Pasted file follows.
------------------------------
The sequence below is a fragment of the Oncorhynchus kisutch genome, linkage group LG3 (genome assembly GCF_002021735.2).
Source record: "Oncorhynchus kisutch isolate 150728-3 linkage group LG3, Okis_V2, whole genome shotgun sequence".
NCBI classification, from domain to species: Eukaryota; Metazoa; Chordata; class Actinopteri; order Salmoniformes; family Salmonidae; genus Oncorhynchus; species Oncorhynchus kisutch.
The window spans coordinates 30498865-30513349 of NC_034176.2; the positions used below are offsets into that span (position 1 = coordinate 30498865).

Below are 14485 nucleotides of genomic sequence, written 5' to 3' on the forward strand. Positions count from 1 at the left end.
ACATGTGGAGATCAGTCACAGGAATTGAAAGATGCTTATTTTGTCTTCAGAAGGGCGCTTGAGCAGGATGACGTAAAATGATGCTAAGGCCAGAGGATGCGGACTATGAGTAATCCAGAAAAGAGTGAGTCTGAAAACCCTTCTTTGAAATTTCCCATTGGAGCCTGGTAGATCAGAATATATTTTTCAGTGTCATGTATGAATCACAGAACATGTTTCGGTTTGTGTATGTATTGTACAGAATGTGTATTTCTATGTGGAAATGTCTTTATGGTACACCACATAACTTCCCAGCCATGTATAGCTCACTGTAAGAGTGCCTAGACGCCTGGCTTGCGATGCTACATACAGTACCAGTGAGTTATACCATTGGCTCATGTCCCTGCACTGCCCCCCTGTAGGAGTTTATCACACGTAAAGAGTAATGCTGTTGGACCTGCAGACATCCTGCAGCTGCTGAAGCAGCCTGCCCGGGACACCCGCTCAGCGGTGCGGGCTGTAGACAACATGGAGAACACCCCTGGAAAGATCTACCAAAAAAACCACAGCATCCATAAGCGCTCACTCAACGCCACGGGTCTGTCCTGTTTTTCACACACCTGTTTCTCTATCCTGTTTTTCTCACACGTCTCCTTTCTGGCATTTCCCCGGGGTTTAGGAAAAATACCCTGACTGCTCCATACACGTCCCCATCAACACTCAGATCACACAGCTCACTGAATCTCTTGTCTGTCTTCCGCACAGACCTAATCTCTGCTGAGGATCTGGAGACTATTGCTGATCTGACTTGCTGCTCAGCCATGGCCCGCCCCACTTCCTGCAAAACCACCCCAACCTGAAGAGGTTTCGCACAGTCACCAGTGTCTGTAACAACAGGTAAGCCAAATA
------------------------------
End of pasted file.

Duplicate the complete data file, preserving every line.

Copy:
The sequence below is a fragment of the Oncorhynchus kisutch genome, linkage group LG3 (genome assembly GCF_002021735.2).
Source record: "Oncorhynchus kisutch isolate 150728-3 linkage group LG3, Okis_V2, whole genome shotgun sequence".
NCBI classification, from domain to species: Eukaryota; Metazoa; Chordata; class Actinopteri; order Salmoniformes; family Salmonidae; genus Oncorhynchus; species Oncorhynchus kisutch.
The window spans coordinates 30498865-30513349 of NC_034176.2; the positions used below are offsets into that span (position 1 = coordinate 30498865).

Below are 14485 nucleotides of genomic sequence, written 5' to 3' on the forward strand. Positions count from 1 at the left end.
ACATGTGGAGATCAGTCACAGGAATTGAAAGATGCTTATTTTGTCTTCAGAAGGGCGCTTGAGCAGGATGACGTAAAATGATGCTAAGGCCAGAGGATGCGGACTATGAGTAATCCAGAAAAGAGTGAGTCTGAAAACCCTTCTTTGAAATTTCCCATTGGAGCCTGGTAGATCAGAATATATTTTTCAGTGTCATGTATGAATCACAGAACATGTTTCGGTTTGTGTATGTATTGTACAGAATGTGTATTTCTATGTGGAAATGTCTTTATGGTACACCACATAACTTCCCAGCCATGTATAGCTCACTGTAAGAGTGCCTAGACGCCTGGCTTGCGATGCTACATACAGTACCAGTGAGTTATACCATTGGCTCATGTCCCTGCACTGCCCCCCTGTAGGAGTTTATCACACGTAAAGAGTAATGCTGTTGGACCTGCAGACATCCTGCAGCTGCTGAAGCAGCCTGCCCGGGACACCCGCTCAGCGGTGCGGGCTGTAGACAACATGGAGAACACCCCTGGAAAGATCTACCAAAAAAACCACAGCATCCATAAGCGCTCACTCAACGCCACGGGTCTGTCCTGTTTTTCACACACCTGTTTCTCTATCCTGTTTTTCTCACACGTCTCCTTTCTGGCATTTCCCCGGGGTTTAGGAAAAATACCCTGACTGCTCCATACACGTCCCCATCAACACTCAGATCACACAGCTCACTGAATCTCTTGTCTGTCTTCCGCACAGACCTAATCTCTGCTGAGGATCTGGAGACTATTGCTGATCTGACTTGCTGCTCAGCCATGGCCCGCCCCACTTCCTGCAAAACCACCCCAACCTGAAGAGGTTTCGCACAGTCACCAGTGTCTGTAACAACAGGTAAGCCAAATA